The last few years have been hard on Mitsubishi performance stans, insofar as the brand hasn’t really been chasing performance. But no sooner did it announce the Ralliart division’s return than one name sprung to enthusiasts’ lips: Lancer Evo. Years after the iconic rally-inspired sedan’s departure, it’s still an enthusiast icon. And this week, you can try scoring an affordable 2014 Mitsubishi Lancer Evolution X MR on Bring a Trailer.
The Evo X closed out the Mitsubishi Lancer Evolution story with extra speed, tech, and maturity
|2008-2015 Mitsubishi Lancer Evolution|
|Engine||2.0-liter ‘4B11’ turbocharged four-cylinder|
Six-speed dual-clutch automatic
|Curb weight||3571 lbs (2014 MR)|
|0-60 mph time||4.9 seconds (MR, Car and Driver)|
For some, the Evo X departed too much from the ‘traditional’ Mitsubishi Lancer Evolution formula. It ditched the long-serving 4G63 engine for the new 4B11 design and toned down its frantic energy somewhat for everyday livability. And even then, the final Lancer Evo wasn’t exactly the comfiest commuter.
However, if you’re buying any Evo for commuter duty, you’re buying it for the wrong reasons. And while the Evo X isn’t as frenetic as, say, the Evo VIII, Mitsubishi didn’t completely lose the plot with the last-gen car.
It might be heavier than the Evo IX, but the Evo X is also more powerful, torquier, and has a stiffer chassis. More importantly, the 4B11 weighs less than the 4G63 and sits lower in the chassis. So, the X is arguably better balanced. Furthermore, its AWD system and active center differential are more advanced than the IX’s versions. As a result, the X’s steering is just as sharp as the IX’s steering, and it still grips and corners like it’s on rails, Car and Driver says. Plus, it still offered Brembo brakes and Recaro sport seats.
In addition, the Evo X introduced other kinds of technology to the Mitsubishi Lancer Evolution. It’s the only Evo available with a dual-clutch automatic, dubbed ‘TC-SST.’ Also, it’s still impressively quick by modern standards, especially in 2010-and-later cars, MotorTrend says. Plus, the sedan has stability control and launch control—in 2008 those were rarified features. And the MR Touring got some luxury touches including leather upholstery and heated seats.
Yes, a Mitsubishi Lancer Evolution X has a stiff ride, big thirst, and cheap interior plastics. But even today, there’s nothing that handles or feels quite like it.
There’s a rare low-mileage MR Touring Evo up for grabs on Bring a Trailer
Because so many Mitsubishi Lancer Evolutions were modified, crashed, and/or a combination of the two, stock examples aren’t easy to find. Neither are MR Touring models, as many enthusiasts preferred the stick and wing of the GSR. That makes the 2014 Lancer Evo MR Touring currently listed on Bring a Trailer a rare bird.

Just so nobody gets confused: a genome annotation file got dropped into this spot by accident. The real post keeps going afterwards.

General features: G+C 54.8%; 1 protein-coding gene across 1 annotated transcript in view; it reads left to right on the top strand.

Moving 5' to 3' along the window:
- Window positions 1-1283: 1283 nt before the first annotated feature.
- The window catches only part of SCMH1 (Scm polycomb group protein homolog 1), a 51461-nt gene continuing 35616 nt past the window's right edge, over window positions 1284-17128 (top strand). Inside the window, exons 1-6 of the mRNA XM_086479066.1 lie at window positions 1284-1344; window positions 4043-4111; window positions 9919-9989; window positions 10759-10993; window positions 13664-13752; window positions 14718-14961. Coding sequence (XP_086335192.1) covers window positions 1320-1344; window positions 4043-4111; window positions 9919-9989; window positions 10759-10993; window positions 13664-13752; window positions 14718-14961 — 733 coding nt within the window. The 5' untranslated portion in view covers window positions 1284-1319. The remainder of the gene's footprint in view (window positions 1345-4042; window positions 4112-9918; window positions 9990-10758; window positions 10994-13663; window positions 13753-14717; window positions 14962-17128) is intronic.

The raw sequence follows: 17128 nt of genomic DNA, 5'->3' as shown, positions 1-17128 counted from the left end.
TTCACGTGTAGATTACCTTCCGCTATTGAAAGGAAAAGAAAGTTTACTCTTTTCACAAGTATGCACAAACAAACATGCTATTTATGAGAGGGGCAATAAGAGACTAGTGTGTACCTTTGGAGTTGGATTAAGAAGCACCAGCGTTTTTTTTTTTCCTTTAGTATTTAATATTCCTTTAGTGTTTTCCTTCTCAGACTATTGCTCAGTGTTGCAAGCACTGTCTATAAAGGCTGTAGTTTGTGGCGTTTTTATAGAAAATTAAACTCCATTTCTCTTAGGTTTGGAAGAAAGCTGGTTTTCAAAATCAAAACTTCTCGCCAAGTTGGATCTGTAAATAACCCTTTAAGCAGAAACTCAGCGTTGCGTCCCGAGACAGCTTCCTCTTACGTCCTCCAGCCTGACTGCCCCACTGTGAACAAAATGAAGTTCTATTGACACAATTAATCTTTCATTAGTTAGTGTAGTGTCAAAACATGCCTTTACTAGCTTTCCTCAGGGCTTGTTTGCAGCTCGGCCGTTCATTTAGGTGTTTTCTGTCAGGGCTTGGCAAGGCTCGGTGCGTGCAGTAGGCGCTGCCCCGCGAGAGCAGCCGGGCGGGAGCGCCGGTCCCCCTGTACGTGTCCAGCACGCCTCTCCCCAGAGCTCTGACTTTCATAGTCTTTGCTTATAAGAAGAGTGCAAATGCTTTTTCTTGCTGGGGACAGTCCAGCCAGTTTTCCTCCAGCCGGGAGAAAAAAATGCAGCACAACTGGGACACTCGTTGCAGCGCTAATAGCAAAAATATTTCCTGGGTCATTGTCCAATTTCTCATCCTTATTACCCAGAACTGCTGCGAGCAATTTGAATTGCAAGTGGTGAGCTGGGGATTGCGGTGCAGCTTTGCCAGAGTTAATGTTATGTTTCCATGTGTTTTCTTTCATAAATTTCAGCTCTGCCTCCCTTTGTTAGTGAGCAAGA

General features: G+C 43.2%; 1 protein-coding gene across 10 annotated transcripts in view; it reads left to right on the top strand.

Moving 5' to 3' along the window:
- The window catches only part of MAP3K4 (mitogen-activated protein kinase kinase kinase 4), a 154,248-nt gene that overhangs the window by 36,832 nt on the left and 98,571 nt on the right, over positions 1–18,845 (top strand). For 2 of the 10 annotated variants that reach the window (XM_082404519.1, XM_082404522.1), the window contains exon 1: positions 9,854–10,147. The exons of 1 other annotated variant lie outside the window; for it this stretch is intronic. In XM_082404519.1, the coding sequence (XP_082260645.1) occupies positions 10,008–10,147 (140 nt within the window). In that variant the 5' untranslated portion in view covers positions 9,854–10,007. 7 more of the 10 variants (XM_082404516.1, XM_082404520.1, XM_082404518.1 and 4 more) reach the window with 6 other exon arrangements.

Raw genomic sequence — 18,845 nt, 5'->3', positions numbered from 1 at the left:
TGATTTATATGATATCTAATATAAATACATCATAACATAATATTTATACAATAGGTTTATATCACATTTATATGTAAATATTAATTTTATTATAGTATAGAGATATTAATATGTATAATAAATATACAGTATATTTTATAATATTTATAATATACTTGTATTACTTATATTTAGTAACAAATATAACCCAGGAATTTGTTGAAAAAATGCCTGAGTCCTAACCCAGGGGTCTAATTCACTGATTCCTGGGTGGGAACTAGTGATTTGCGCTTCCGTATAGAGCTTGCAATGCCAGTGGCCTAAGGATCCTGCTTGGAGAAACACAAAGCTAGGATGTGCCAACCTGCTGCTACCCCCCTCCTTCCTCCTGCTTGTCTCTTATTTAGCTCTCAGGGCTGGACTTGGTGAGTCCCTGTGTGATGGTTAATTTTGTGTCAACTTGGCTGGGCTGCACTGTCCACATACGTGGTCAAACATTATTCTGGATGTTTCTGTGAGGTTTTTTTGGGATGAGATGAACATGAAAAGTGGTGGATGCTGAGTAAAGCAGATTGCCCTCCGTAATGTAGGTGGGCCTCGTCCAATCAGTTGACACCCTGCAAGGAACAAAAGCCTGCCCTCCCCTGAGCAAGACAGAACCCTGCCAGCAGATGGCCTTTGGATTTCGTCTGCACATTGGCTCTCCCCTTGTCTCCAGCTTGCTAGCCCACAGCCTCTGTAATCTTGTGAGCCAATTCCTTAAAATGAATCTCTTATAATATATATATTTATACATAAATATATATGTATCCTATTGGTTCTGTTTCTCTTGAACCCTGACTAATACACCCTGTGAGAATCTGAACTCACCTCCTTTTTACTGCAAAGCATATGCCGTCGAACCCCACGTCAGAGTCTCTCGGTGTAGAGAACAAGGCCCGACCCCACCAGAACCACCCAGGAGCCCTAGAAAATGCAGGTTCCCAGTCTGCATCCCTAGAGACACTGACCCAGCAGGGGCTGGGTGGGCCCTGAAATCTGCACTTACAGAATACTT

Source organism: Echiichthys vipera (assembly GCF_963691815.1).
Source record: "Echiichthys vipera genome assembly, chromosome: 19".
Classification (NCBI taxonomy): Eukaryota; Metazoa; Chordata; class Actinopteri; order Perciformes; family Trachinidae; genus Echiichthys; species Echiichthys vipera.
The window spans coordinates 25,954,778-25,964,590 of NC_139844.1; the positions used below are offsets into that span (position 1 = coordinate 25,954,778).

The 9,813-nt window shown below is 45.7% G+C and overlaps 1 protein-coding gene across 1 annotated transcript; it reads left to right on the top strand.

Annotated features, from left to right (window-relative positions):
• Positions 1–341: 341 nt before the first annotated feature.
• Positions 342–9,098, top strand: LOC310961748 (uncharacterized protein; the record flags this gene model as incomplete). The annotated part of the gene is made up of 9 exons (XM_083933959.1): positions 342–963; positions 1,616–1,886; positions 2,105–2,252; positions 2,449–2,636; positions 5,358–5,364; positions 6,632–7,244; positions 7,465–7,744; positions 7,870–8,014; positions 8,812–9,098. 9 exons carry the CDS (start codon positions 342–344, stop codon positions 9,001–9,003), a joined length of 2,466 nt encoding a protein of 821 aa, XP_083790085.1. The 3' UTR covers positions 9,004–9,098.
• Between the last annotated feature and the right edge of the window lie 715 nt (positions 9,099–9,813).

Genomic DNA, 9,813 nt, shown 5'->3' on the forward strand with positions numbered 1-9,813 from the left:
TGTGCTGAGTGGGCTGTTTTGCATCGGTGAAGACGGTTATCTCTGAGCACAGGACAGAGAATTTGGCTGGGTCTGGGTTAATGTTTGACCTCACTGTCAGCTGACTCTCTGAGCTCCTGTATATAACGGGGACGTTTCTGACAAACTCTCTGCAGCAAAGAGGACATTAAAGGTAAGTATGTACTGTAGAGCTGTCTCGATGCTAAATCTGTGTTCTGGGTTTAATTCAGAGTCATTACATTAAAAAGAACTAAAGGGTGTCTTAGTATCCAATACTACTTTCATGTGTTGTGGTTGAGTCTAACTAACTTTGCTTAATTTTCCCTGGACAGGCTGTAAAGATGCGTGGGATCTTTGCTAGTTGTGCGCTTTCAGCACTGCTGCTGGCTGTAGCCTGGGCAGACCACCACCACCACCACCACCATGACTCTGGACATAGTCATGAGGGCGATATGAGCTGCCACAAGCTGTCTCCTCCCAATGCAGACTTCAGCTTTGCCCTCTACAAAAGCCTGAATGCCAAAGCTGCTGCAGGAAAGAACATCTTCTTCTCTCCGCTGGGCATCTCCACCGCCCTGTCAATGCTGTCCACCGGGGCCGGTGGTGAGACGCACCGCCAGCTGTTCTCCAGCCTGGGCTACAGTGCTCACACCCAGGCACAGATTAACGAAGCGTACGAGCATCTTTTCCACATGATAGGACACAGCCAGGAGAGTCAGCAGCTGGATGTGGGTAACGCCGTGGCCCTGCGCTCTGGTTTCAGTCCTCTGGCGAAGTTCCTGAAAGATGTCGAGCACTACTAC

As an MR Touring, this Evo X has heated leather Recaro seats and the TC-SST transmission. But it also has a front strut-tower brace, sunroof, BBS wheels, Bilstein shocks, Eibach springs, and a Rockford Fosgate touchscreen audio system with Bluetooth and navigation. And apart from the brace, those are all standard features. Plus, while it doesn’t have the traditional Evo rear wing, it does have a lip spoiler, aluminum hood, and xenon headlights. And no rally-style sports sedan is complete without fog lights.
This 2014 Evo X has one more notable feature: a lack of mileage. It has less than 4900 miles on the clock. It’s a pristine, one-owner car with a zero-accident history, too. And the seller just changed the oil.
A clean, affordable Mitsubishi Lancer Evo X doesn’t come along often—and the SST isn’t necessarily a maintenance nightmare
As of this writing, this 2014 Mitsubishi Lancer Evolution MR is listed at $20,250 with three days left in the auction. Given its condition and mileage, that’s a steal of a price. Browsing Autotrader, examples with similar features and mileage cost roughly twice as much.
As with any used car, a pre-purchase inspection is recommended. And since the Evo X is an aging performance car, potential bidders might be worried about maintenance. The good news is that provided you follow the maintenance schedule, Lancer Evos are pretty stout and reliable.
It’s not quite as tunable as the 4G63, but the 4B11 has a timing chain rather than a belt, so it has a longer service interval. And while pre-2011 cars apparently had some chain stretching, mass airflow sensor, and differential-related issues, this low-mileage 2014 car should be just fine. As for the TC-SST, it’s not as fragile as many contemporary single-clutch automated manuals. Owner forums claim that so long as you regularly change the transmission fluid and don’t go mod-crazy, it’s reliable and durable.
In short, this Evo X is an excellent chance to get your hands on a genuine performance icon at a reasonable price. And it should serve you well even after the revived Ralliart arrives.
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